Functional MRI (fMRI): A technique that helps to pinpoint functional areas of the brain. While the MRI is scanning, the patient is asked to perform a series of activities and movements, such as reading a list or tapping fingers. The areas of the brain that correlate to these movements and activities “light up” on the scan and create an image. This information is used by surgical navigation computers in the planning of incisions, skull openings and tumor removal to minimize neurological deficits.
Gliomas: A large category of primary brain tumors that originate from nerve cells called glial cells. There are many specific types of gliomas; see Astrocytes; Glioglastoma Multiforme; Mixed Gliomas; Optic Nerve Gliomas.
Grading: Brain tumors can be categorized by grades. Grading occurs after biopsy, when a pathologist examines the brain tissue for breakdown of cell structure. While there are different systems used to assign grades, in general, they are as follows:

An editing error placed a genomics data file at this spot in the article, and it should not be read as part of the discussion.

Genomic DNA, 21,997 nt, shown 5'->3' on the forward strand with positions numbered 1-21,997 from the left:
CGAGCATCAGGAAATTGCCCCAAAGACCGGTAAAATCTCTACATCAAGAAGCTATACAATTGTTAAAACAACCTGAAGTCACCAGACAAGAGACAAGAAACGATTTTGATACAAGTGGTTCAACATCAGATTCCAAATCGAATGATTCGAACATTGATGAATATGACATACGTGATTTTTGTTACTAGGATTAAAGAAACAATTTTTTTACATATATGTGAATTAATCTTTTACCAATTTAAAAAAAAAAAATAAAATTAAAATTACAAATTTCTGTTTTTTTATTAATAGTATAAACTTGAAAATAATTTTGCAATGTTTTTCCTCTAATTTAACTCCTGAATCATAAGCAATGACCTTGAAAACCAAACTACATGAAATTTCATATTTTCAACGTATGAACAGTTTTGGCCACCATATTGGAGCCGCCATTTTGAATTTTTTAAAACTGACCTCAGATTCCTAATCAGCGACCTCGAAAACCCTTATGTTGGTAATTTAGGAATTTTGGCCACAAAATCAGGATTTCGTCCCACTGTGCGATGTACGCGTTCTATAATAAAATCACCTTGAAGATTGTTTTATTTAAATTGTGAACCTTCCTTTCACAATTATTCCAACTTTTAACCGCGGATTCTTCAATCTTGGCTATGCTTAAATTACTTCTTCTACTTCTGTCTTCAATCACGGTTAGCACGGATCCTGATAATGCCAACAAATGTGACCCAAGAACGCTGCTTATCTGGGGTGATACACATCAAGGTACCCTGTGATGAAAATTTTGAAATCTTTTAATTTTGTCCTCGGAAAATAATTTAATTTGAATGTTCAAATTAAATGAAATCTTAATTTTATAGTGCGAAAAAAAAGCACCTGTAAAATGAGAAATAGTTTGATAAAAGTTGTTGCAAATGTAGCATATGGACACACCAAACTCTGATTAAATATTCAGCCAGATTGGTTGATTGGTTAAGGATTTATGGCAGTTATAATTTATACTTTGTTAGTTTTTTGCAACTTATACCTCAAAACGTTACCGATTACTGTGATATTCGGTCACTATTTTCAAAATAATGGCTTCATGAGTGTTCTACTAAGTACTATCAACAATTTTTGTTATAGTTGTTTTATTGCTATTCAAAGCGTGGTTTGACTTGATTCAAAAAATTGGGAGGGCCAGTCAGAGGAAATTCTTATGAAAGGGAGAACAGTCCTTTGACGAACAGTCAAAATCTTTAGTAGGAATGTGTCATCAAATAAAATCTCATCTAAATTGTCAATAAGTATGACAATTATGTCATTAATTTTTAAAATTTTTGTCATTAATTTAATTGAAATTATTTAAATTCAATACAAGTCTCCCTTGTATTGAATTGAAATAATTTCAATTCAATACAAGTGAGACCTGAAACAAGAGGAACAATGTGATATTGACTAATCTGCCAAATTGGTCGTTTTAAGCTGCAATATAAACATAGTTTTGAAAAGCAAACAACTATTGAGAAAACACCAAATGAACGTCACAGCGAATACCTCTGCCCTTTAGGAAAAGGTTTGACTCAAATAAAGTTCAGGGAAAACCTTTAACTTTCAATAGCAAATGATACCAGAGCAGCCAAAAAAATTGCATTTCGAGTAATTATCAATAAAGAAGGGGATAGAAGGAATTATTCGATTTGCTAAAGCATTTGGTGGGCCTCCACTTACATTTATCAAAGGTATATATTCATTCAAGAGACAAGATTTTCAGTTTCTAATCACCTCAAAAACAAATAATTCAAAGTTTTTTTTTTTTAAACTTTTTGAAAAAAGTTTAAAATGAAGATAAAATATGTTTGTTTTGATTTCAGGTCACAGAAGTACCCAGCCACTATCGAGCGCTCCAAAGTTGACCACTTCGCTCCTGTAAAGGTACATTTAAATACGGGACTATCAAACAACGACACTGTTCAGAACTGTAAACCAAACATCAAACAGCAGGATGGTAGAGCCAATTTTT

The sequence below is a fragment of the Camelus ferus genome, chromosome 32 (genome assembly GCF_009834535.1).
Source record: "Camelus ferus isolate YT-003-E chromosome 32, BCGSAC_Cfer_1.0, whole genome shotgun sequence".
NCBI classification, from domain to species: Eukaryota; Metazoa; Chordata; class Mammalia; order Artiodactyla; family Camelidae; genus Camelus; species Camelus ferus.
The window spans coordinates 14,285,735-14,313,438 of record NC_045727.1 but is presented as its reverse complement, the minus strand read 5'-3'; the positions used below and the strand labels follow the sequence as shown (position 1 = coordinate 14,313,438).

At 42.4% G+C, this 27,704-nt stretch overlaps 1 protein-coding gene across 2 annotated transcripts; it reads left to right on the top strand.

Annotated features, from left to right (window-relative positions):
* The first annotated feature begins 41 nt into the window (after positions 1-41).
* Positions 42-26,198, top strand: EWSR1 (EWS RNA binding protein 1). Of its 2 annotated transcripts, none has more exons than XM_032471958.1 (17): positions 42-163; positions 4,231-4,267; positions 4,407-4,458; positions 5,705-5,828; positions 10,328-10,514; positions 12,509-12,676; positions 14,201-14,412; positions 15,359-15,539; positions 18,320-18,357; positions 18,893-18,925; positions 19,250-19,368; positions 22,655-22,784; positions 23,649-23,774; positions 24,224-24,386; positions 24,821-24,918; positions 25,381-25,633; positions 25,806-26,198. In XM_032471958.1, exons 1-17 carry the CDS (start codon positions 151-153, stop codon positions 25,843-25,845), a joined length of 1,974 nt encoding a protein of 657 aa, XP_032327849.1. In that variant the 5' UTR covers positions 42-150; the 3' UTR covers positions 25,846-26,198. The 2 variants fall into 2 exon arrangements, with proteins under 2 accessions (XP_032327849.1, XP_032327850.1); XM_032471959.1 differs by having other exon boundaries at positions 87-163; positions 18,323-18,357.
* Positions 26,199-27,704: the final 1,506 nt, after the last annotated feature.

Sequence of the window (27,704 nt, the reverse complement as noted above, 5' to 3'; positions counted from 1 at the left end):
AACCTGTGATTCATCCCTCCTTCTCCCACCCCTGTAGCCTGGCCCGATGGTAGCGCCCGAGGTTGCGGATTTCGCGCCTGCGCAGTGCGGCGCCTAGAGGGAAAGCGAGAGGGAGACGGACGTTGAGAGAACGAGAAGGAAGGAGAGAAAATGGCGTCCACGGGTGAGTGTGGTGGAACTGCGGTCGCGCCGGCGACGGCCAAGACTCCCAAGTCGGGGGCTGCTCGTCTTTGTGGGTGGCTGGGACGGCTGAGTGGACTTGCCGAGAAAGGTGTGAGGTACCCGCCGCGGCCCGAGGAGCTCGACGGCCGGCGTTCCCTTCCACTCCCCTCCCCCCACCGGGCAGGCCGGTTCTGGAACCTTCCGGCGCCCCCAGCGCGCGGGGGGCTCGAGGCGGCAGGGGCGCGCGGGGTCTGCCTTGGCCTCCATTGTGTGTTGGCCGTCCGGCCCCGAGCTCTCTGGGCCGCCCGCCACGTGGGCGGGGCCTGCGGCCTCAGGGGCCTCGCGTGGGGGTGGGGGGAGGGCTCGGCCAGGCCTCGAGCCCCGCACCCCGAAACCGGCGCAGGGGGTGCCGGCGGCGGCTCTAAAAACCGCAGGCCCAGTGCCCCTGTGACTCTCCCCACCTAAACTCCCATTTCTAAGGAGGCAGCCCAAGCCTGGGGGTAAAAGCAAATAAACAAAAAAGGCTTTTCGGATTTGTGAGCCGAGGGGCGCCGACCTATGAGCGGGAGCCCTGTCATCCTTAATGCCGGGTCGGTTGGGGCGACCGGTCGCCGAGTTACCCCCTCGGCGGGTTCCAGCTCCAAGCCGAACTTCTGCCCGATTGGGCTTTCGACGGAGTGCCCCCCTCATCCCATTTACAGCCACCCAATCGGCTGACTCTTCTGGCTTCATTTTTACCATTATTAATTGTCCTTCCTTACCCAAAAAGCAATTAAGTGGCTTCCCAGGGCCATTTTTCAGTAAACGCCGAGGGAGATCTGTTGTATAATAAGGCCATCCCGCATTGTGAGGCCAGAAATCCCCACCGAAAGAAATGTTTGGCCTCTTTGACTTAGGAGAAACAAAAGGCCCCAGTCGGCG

- Grade I tumors are slow growing; their cells are near-normal in appearance; and are not malignant.
- Grade II tumors have cells that are slightly abnormal in appearance and can spread to surrounding tissue.
- Grade III tumors grow quickly, contain abnormal cells, and spread to surrounding tissue.
- Grade IV tumors contain aggressive, abnormal cells that reproduce quickly. These are the most malignant of brain tumors.
Left Hemisphere: The half of the cerebrum sometimes referred to as the “dominant” hemisphere. It has primary responsibility for speech and language. However, in some left-handed people, the right hemisphere controls speech function.
Medulloblastomas: These malignant tumors represent more than one-fourth of all childhood brain tumors. Left untreated, medulloblastomas can spread throughout the nervous system and, sometimes, to other parts of the body
Meningiomas: Tumors that originate from the meninges, thin membranes that cover the brain and the spinal cord. These slow-growing tumors rarely become malignant or spread; malignancy occasionally does occur.
Neuroendoscopy: The use of miniaturized, optically guided instruments that can be navigated directly to the tumor site. Oligodendrogliomas: Slow-growing, rare tumors that most commonly affect young adults.